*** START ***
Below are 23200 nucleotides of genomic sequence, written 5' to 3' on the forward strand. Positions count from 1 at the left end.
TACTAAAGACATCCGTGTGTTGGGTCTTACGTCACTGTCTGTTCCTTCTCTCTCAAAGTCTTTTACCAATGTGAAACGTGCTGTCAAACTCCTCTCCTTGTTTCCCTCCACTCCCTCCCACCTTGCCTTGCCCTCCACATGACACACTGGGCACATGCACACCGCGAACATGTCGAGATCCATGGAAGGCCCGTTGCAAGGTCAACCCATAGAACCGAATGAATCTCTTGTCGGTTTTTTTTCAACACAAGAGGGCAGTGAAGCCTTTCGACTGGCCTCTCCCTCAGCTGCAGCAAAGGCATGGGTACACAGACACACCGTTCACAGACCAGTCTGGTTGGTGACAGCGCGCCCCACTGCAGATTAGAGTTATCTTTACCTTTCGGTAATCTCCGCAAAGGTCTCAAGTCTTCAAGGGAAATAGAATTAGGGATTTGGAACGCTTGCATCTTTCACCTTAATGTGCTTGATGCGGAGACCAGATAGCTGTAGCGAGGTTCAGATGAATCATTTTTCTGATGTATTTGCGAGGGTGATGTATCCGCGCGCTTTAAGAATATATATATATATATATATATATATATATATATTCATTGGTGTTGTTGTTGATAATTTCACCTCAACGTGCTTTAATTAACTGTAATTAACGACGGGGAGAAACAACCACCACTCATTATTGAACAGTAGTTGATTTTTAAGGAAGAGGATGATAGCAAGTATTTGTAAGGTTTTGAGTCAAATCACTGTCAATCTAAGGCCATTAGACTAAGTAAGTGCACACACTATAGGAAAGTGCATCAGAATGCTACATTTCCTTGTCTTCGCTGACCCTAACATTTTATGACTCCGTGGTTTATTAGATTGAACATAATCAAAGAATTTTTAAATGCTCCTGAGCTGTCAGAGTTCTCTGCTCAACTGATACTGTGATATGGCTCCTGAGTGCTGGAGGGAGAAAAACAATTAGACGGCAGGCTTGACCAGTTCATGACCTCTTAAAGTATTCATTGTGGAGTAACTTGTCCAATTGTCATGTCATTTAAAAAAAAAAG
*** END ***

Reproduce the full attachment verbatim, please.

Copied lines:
Below are 23200 nucleotides of genomic sequence, written 5' to 3' on the forward strand. Positions count from 1 at the left end.
TACTAAAGACATCCGTGTGTTGGGTCTTACGTCACTGTCTGTTCCTTCTCTCTCAAAGTCTTTTACCAATGTGAAACGTGCTGTCAAACTCCTCTCCTTGTTTCCCTCCACTCCCTCCCACCTTGCCTTGCCCTCCACATGACACACTGGGCACATGCACACCGCGAACATGTCGAGATCCATGGAAGGCCCGTTGCAAGGTCAACCCATAGAACCGAATGAATCTCTTGTCGGTTTTTTTTCAACACAAGAGGGCAGTGAAGCCTTTCGACTGGCCTCTCCCTCAGCTGCAGCAAAGGCATGGGTACACAGACACACCGTTCACAGACCAGTCTGGTTGGTGACAGCGCGCCCCACTGCAGATTAGAGTTATCTTTACCTTTCGGTAATCTCCGCAAAGGTCTCAAGTCTTCAAGGGAAATAGAATTAGGGATTTGGAACGCTTGCATCTTTCACCTTAATGTGCTTGATGCGGAGACCAGATAGCTGTAGCGAGGTTCAGATGAATCATTTTTCTGATGTATTTGCGAGGGTGATGTATCCGCGCGCTTTAAGAATATATATATATATATATATATATATATATATATTCATTGGTGTTGTTGTTGATAATTTCACCTCAACGTGCTTTAATTAACTGTAATTAACGACGGGGAGAAACAACCACCACTCATTATTGAACAGTAGTTGATTTTTAAGGAAGAGGATGATAGCAAGTATTTGTAAGGTTTTGAGTCAAATCACTGTCAATCTAAGGCCATTAGACTAAGTAAGTGCACACACTATAGGAAAGTGCATCAGAATGCTACATTTCCTTGTCTTCGCTGACCCTAACATTTTATGACTCCGTGGTTTATTAGATTGAACATAATCAAAGAATTTTTAAATGCTCCTGAGCTGTCAGAGTTCTCTGCTCAACTGATACTGTGATATGGCTCCTGAGTGCTGGAGGGAGAAAAACAATTAGACGGCAGGCTTGACCAGTTCATGACCTCTTAAAGTATTCATTGTGGAGTAACTTGTCCAATTGTCATGTCATTTAAAAAAAAAAG